Members wear the cost of risk-profile errors

New MLC research says members are missing out on hundreds of thousands in savings

21-Dec-2017

By Sarah Kendell

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Superannuation fund members are missing out on hundreds of thousands of dollars in retirement savings by having their account set to the wrong investment option for their circumstances and stage of life, according to new research from MLC.

The group’s latest “Wealth Sentiment Survey” revealed one in four consumers, and almost half of women aged 18 to 29, did not know what risk profile their super account was set to, meaning they could be more conservatively invested than was necessary.

MLC said the statistics were particularly concerning for female savers given women already had 44 per cent less money in their super than men.

The group’s general manager of customer experience, Lara Bourguignon, said the super industry needed to improve its engagement with members to ensure they were getting the most out of their retirement funds.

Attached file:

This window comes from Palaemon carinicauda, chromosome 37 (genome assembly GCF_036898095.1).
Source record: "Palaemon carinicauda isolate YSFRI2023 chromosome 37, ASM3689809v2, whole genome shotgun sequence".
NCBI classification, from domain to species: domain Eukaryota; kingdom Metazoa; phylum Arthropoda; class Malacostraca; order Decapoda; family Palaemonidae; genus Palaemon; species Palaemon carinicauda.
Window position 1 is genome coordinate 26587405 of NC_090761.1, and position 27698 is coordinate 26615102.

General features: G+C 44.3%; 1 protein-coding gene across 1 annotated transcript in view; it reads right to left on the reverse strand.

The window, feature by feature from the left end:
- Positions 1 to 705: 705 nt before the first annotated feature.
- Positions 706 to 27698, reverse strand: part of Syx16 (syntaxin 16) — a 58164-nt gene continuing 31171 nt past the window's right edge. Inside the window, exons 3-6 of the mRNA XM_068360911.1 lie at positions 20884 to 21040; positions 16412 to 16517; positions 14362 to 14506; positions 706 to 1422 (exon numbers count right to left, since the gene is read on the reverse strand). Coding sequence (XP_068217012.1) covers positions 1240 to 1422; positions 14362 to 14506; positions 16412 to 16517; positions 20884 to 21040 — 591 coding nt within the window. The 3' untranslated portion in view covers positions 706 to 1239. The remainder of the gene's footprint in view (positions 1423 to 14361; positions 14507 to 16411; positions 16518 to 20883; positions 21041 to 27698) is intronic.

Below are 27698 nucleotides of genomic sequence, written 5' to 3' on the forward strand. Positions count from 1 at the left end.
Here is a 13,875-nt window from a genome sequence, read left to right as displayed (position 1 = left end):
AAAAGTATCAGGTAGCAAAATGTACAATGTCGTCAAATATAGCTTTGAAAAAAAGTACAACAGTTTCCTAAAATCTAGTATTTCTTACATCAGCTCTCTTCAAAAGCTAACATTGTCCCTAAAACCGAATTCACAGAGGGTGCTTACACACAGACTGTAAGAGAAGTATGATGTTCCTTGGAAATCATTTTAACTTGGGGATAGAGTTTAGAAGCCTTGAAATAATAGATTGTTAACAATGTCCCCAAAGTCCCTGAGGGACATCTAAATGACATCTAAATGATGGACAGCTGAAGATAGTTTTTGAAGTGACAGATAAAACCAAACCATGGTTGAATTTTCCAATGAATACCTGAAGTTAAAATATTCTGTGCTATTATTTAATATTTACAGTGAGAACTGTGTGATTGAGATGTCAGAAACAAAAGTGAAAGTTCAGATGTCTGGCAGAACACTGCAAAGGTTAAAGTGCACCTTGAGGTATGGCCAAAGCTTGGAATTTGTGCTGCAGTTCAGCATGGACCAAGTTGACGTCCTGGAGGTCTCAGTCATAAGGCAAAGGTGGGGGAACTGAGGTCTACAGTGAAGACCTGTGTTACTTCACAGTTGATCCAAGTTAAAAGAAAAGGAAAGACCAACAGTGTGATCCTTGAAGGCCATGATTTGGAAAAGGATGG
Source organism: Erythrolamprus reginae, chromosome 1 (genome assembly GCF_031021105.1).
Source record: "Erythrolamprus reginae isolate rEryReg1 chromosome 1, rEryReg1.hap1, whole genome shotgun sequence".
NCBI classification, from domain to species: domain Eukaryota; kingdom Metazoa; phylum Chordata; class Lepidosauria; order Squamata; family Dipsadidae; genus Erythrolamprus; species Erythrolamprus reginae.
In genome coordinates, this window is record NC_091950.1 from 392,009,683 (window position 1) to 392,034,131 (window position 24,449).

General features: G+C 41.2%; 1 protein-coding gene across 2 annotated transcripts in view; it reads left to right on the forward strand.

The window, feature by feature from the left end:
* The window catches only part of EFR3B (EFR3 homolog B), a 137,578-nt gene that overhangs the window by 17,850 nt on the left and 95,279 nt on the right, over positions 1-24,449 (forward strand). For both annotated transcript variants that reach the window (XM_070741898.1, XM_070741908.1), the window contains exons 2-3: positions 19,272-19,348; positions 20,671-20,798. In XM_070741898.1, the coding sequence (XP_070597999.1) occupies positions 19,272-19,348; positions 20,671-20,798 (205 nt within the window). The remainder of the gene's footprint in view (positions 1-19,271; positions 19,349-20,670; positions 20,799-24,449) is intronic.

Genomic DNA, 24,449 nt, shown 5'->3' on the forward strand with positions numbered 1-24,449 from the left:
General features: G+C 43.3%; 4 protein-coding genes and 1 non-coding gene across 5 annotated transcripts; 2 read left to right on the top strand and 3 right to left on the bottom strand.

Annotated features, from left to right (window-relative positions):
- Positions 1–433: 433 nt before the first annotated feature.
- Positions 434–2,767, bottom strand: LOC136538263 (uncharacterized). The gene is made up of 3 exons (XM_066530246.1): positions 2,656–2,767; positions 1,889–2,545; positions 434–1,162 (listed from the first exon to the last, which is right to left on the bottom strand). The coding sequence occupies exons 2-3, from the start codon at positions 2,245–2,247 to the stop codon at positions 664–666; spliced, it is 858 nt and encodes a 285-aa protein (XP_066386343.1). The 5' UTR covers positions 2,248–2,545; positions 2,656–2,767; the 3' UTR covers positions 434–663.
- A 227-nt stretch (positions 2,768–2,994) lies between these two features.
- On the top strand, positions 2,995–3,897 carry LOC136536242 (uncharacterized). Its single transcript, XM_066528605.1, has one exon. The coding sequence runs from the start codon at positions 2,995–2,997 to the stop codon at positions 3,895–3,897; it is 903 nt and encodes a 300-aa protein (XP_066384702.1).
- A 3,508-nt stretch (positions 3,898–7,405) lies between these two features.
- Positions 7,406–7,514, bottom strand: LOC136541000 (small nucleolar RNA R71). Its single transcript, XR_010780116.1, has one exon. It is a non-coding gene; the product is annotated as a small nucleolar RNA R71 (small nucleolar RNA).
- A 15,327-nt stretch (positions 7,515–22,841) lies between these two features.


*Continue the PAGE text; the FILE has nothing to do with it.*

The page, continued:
“Being in the right super risk profile is one of the key factors that will determine how much you have when you retire, but it’s often overlooked,” Bourguignon said.

“As an example of the difference it could make, a woman aged 25 on $80,000 a year in a conservative risk profile until she’s 70 could improve her super balance by around $294,000 if she adjusted her profile according to her circumstances and life stage.”

She recommended fund members get in touch with their super fund to ensure they were in the suitable investment option for their age and ensure it was amended if that was not the case.

When it came to building a higher super balance quickly, the survey indicated Australians were unlikely to be able to rely on increases in salary to do that as one in three consumers did not expect their income to change in the next few years and 15 per cent expected a decrease.

The results also revealed a significant proportion of consumers were unable to put away enough savings each week, with 19 per cent saying they had saved nothing over the past few years and 26 per cent saying they had only saved between 1 per cent and 6 per cent of their income.

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